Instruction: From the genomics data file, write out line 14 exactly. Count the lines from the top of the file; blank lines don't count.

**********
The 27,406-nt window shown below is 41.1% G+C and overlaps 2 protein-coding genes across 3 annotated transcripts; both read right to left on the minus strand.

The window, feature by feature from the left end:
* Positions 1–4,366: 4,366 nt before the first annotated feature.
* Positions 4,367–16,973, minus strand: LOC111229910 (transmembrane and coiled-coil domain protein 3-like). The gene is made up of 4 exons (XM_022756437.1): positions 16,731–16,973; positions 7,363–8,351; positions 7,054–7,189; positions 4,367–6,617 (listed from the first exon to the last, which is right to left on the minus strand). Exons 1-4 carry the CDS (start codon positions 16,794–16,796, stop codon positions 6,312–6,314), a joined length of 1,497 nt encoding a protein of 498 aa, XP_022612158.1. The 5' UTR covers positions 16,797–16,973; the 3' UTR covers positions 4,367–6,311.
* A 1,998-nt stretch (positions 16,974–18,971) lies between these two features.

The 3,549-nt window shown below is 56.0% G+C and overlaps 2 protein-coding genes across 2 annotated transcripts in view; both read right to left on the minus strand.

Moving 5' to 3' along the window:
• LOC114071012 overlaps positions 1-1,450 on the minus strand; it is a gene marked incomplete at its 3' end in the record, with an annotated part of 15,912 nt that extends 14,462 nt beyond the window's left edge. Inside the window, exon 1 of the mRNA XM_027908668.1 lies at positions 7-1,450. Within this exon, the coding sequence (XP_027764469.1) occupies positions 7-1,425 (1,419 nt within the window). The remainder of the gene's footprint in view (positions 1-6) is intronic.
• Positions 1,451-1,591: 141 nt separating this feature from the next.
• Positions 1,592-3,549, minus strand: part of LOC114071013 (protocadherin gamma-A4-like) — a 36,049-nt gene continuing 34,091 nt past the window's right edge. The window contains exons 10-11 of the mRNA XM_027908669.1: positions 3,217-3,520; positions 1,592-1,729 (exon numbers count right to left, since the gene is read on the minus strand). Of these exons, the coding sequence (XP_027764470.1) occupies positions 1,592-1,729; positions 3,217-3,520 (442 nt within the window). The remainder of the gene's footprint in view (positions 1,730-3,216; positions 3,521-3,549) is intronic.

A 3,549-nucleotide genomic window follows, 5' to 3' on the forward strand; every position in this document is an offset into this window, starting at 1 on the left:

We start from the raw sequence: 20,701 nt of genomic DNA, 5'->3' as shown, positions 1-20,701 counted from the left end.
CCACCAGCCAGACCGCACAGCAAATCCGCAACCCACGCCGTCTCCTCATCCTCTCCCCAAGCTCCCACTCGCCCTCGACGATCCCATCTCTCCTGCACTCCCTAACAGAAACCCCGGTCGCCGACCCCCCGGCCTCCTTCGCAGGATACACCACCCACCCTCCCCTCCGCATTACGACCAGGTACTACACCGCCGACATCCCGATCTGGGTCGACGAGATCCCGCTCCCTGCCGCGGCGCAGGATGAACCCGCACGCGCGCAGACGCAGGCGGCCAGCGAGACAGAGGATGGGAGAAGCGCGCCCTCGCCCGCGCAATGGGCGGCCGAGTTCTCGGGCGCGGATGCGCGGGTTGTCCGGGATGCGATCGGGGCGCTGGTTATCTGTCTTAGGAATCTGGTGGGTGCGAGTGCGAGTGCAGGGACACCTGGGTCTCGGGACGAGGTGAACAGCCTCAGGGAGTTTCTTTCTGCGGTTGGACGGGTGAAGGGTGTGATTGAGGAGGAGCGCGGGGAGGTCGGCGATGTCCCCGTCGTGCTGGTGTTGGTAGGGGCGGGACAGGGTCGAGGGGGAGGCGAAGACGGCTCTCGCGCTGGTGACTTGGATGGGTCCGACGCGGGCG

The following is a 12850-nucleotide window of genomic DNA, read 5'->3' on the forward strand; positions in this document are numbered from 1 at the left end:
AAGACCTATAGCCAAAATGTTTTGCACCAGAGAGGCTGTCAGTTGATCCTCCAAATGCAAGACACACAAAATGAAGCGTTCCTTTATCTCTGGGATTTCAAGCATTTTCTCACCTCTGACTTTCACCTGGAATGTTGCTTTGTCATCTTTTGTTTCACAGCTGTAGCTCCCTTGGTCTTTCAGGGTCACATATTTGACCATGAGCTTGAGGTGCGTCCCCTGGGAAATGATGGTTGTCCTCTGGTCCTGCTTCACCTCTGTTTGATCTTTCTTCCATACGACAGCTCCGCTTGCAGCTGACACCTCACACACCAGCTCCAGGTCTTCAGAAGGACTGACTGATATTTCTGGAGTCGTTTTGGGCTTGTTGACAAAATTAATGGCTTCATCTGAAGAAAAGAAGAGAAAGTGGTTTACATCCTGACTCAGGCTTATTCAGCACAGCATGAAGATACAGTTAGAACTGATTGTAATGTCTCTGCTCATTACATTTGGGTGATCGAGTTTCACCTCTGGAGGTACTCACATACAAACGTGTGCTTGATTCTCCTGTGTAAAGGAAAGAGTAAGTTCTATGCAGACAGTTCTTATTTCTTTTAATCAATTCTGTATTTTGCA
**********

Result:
The following is a 12850-nucleotide window of genomic DNA, read 5'->3' on the forward strand; positions in this document are numbered from 1 at the left end: